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NHL Update

Last season, in a real season, the St. Louis Blues won an overtime, decisive game 7 vs their long time and many time playoffs rival, the Dallas Stars, en route to their first title, which came in their 61st completed season.

Today the teams met to decide a seeding position, quite a difference in importance.

The Stars won in overtime and as the 3rd seed in the West will face the Calgary Flames in the round of 16. 4th seed and defending champion St. Louis will meet the 5th seed Vancouver Canucks.



Hall of Fame player, Brett Hull, pictured above, played for both the Blues and the Stars.

More Baseball Notes May 19, 1963

In addition to Sandy Koufax, cited in a recent post as having pitched and won on May 19, 1963, there were 5 other Hall of Fame pitchers that started games that day.

In the second game of a doubleheader, Warren Spahn notched his 333rd career win while, in the first game of a doubleheader, Robin Roberts, then pitching for the Baltimore Orioles won his 246th game.

Great pitchers Whitey Ford of the Yankees and Bob Gibson, not quite great yet, lost games that day, while Juan Marichal got a no decision in an eventual Giants’ second game win.

Felipe Alou gave the Giants the second game win with a game ending home run in the bottom of the ninth inning. There was much more that day and I will note some of it in future posts.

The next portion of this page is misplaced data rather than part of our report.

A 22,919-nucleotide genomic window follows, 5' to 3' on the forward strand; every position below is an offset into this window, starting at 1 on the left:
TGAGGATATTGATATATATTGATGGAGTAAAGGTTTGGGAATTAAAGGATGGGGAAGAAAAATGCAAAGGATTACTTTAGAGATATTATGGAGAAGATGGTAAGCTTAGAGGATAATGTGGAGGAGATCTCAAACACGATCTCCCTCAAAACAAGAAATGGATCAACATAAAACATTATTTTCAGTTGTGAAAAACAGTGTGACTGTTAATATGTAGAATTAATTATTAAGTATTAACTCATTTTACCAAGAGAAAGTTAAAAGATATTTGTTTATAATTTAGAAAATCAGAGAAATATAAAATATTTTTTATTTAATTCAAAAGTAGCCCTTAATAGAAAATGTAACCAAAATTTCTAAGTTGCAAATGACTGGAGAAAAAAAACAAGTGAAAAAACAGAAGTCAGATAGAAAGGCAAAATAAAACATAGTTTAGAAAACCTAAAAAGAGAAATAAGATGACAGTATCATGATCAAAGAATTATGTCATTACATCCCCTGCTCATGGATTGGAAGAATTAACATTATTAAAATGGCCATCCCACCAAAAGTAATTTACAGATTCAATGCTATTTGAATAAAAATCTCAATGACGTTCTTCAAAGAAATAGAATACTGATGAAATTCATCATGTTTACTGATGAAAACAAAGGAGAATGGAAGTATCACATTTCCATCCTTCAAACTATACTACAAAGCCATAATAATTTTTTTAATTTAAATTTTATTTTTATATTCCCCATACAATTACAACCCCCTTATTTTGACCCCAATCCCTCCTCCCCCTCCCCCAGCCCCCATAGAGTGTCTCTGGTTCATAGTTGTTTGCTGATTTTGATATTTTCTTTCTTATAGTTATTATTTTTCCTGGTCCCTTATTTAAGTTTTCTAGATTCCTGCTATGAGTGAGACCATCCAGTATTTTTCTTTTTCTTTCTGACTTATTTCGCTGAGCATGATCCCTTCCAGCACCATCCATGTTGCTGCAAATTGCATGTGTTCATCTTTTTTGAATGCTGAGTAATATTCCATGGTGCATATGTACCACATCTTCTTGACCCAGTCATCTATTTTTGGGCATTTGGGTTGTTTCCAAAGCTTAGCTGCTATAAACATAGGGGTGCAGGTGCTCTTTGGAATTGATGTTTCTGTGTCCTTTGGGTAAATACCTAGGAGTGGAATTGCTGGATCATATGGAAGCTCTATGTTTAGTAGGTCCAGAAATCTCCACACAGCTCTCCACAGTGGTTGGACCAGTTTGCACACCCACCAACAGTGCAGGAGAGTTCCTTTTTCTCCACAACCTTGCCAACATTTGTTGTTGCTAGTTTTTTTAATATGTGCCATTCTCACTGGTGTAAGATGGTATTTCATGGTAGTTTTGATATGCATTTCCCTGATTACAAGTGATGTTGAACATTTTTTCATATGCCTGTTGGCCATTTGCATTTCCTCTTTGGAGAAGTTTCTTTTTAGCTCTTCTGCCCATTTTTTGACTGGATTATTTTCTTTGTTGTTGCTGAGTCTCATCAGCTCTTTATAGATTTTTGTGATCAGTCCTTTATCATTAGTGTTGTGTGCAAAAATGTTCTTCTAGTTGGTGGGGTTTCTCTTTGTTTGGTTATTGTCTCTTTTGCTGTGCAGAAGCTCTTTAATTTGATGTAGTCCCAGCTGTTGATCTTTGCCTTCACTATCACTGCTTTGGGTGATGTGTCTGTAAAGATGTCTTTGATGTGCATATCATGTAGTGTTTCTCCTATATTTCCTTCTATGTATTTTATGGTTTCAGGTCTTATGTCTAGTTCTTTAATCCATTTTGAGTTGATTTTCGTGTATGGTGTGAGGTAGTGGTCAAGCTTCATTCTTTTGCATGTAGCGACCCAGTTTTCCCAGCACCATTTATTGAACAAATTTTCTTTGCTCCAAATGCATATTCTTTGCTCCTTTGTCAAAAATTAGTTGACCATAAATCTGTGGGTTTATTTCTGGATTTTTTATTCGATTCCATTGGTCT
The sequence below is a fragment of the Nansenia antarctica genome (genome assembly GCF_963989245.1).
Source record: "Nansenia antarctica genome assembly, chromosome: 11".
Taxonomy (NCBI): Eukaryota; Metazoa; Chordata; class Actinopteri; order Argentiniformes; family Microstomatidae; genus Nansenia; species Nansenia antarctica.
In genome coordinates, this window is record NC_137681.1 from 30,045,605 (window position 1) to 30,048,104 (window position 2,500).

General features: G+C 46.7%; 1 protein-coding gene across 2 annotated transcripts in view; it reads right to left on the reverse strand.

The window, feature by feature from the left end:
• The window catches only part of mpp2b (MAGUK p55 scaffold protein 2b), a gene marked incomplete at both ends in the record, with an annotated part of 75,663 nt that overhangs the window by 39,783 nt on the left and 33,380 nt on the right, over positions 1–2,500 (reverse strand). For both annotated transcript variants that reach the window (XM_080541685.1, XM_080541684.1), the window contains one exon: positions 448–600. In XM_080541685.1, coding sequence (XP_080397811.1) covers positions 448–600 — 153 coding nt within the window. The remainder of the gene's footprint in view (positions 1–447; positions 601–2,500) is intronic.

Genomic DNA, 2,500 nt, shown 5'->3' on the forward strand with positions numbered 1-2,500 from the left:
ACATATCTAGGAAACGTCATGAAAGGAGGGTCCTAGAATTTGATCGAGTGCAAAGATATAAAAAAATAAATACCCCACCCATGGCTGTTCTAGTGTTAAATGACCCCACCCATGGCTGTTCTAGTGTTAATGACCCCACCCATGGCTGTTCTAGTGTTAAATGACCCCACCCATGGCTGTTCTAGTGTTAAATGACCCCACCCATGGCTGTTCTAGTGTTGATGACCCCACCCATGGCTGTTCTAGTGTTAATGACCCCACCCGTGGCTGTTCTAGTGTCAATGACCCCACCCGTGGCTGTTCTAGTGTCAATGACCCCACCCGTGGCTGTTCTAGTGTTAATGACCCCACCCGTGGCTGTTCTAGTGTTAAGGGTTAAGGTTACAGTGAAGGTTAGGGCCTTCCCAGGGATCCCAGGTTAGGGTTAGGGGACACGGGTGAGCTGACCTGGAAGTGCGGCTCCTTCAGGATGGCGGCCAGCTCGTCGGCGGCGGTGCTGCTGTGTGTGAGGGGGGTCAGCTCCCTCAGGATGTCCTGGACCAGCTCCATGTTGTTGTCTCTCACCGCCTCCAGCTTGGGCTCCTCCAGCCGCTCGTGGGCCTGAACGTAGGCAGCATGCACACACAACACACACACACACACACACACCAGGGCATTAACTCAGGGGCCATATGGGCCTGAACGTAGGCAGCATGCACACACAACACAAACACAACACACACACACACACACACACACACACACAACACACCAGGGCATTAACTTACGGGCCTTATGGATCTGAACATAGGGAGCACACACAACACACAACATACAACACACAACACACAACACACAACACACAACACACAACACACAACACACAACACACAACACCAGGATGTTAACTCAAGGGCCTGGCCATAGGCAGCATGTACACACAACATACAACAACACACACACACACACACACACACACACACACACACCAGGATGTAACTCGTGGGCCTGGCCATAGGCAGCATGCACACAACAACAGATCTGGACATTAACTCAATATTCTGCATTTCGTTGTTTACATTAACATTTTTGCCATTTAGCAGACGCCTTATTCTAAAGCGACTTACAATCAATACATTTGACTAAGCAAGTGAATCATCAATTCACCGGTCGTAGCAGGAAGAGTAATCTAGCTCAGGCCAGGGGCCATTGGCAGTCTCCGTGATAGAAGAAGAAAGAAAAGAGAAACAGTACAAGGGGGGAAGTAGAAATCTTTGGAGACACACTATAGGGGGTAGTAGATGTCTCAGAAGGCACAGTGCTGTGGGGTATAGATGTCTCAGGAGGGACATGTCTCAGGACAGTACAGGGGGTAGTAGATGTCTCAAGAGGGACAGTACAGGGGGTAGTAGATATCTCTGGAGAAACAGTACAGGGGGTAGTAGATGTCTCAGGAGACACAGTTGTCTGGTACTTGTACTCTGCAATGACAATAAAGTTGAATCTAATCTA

A tremendous pitcher, Robin Roberts, pictured above.



“What’s My Line?” With Mystery Guest, Johnny Carson

Today, the day after my long streak of posting each day came to an end, partially in tribute to Fran McGee (she played “Mrs. Johnny Roastbeef” in the film, “Goodfellas”), who died in April, a really special episode, of “What’s My Line?” from February, 1962.

Johnny Carson is the mystery guest, while Toots Shor, the legendary New York restauranteur, is a regular guest, however, the panelists do wear blindfolds.

Those panelists are Arlene Francis, Tony Randall, Dorothy Kilgallen and Martin Gabel.

John Charles Daly is the show’s host.



Baseball May 19, 1963 Notes

An incredible array of great pitchers took the mound on Sunday May 19, 1963.

There were 7 doubleheaders and three single games in the 20 team(s) big leagues. Only the eventual ’63 title winning, Dodgers, among the 14 teams involved in the doubleheaders, gained a sweep and that after hard fought wins vs the second year New York Mets.

In the opener, Sandy Koufax out dueled Roger Craig, as the Dodgers won (1-0), while they needed Frank Howard’s game ending 2 run home run to complete the sweep, (4-2) in 13 innings.

More on the great pitchers, Sandy being one of them, that pitched on May 19, 1963 in future posts.


Frank “Hondo” Howard, pictured above.



Baseball Expansion Team(s) Title Notes Cont’d

I will cite some of the expansion entities, each with two added teams, with none having the same number of World Series victories.

The first expansion, of the American League variety, brought in the new Washington Senators (the old ones, moved to Minnesota where they have clinched two, 7 game World Series victories) and the then Los Angeles, later California and now again L.A. but at Anaheim Angels.

Washington moved to Texas, becoming the Rangers in 1972 and though so close in 2011, have not won a title. The Angels won it all in 2002.

One more: Also in the A.L. the Kansas City Royals entered with the Seattle Pilots in 1969. Seattle played one season there and became the Milwaukee Brewers, now a National League team.

K.C. which has football crowns 50 years apart with the Chiefs, won baseball titles 30 years apart in ’85 and 2015 with the Royals. The Pilots/Brewers have never won a World Series.


Click above as the then new president, John F. Kennedy is shown throwing out the first ball in the new Washington Senators’ first game on April 10, 1961.